WASHINGTON — The proposed charter for fintech firms — and what requirements should come with it — is rapidly becoming a massive battle that pits state regulators, consumer protection groups and even some banks against a broad assortment of fintech firms and financial institutions.
In dozens of letters to the Office of the Comptroller of the Currency, which announced the creation of the charter in December, players on both sides of the debate agreed only on one thing — that it could significantly impact the future of the financial system.
Marketplace lenders “are subject to a patchwork of state laws that can be challenging to navigate and have the unintended consequences of increasing cost, complexity, and limiting market reach,” said Nat Hoopes, executive director of the Marketplace Lending Association. “A fintech charter would allow certain [marketplace lenders] to operate on a nationwide basis.”
The varying degree of comments suggest the OCC will face a challenge in devising final requirements for the charter.
Following is a guide to the specifics of the debate:
What requirements should fintechs face?
Fintech groups and traditional financial players starkly disagreed on how far the OCC should go in stipulating new requirements for firms that opt for the new charter.
Groups like the Electronic Transactions Association, Financial Innovation Now and the Marketplace Lending Association called for the OCC to account for fintech companies’ differences in business models when deciding what requirements to impose on them.
“ETA encourages the OCC to take a case-by-case approach to the application process that is based on requirements tailored for the unique attributes and variable business models of the fintech industry,” wrote Scott Talbott, the group’s senior vice president of government affairs.
For example, fintech industry champions warned that raising the bar too high for capital and liquidity requirements could create barriers to entry. Analysts at the Mercatus Center even argued that for institutions that do not hold deposits – a category primarily targeted by the OCC’s proposed charter – elevating capital requirements to avert a potential failure could be useless.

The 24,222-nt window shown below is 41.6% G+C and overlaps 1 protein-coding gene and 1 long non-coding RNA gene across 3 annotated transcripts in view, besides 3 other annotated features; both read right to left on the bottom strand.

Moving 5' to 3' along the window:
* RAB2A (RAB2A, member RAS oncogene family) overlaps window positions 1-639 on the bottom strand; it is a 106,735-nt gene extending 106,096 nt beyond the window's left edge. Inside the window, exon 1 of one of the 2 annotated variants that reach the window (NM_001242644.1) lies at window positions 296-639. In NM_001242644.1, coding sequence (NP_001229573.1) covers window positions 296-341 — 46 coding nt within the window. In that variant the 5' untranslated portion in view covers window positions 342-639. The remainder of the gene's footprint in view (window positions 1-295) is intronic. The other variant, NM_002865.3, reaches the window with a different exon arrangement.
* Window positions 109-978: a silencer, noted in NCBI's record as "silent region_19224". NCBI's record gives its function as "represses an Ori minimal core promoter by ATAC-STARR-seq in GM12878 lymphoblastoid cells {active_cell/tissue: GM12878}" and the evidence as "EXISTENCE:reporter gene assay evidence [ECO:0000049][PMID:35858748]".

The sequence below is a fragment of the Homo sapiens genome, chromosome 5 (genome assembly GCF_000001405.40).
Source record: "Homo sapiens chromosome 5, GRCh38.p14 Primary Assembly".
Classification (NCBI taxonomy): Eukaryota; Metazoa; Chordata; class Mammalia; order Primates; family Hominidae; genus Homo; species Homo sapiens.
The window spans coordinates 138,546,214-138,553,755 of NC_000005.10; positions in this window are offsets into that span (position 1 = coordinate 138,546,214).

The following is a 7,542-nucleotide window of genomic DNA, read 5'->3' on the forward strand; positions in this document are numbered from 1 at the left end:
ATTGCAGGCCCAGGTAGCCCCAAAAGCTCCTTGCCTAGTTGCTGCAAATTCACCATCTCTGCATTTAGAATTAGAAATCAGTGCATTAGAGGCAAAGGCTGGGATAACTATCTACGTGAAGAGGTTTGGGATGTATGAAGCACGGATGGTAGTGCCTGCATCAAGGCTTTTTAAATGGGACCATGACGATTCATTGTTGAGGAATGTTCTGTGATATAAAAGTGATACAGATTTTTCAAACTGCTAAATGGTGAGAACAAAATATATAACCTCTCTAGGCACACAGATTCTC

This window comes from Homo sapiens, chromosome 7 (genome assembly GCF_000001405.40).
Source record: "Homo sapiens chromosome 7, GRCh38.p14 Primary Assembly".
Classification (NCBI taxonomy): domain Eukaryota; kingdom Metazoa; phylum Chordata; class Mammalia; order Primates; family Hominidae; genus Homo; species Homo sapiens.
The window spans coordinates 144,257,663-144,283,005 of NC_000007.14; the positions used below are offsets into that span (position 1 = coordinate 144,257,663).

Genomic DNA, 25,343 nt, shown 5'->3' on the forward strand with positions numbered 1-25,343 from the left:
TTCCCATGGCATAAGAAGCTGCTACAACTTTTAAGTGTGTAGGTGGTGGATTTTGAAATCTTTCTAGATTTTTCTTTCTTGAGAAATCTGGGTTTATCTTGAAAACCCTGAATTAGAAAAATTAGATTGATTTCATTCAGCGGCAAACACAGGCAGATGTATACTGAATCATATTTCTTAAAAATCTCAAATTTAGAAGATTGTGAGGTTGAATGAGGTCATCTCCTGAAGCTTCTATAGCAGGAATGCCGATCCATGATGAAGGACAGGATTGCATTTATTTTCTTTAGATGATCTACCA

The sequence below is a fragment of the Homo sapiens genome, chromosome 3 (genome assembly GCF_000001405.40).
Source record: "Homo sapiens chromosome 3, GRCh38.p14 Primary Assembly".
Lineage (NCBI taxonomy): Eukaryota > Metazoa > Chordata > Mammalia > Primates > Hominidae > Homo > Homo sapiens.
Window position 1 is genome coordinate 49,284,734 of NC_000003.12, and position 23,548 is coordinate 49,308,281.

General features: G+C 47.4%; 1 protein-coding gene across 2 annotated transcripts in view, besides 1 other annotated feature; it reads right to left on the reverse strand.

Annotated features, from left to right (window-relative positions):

“Capital regulation for depository banks protects depositors and the Federal Deposit Insurance Fund by ensuring that there is enough equity in place to absorb any losses and helps to moderate the harmful effects of banking crises,” they said in their letter. “High capital requirements, therefore, are not necessary for fintech firms that are not backed by government deposit insurance and do not hold customer funds.”
Financial Innovation Now, or FIN, which represents several large technology companies involved in financial services, also advised the OCC to take a different approach to cybersecurity requirements with fintech companies than it does with banks.
“The OCC’s supervision of fintech banks should account for this attunement to cyber risks and ensure that any supervisory standards are technology-neutral and principles-based, such that companies can freely adopt new technologies as rapidly and radically as necessary to mitigate risk,” wrote Brian Peters, FIN’s executive director.
But bank and credit union industry representatives, even those that support the charter, also asked the OCC not to let fintech firms off the hook.
“Any fintech company that is granted a national bank charter will receive the instant credibility that comes with being a bank,” wrote Rob Morgan, vice president with the American Bankers Association. “The OCC must … ensure fintech institutions adhere to equivalent charter responsibilities, including anti-money laundering and [Community Reinvestment Act]-like financial inclusion responsibilities, backed by vigorous examination.”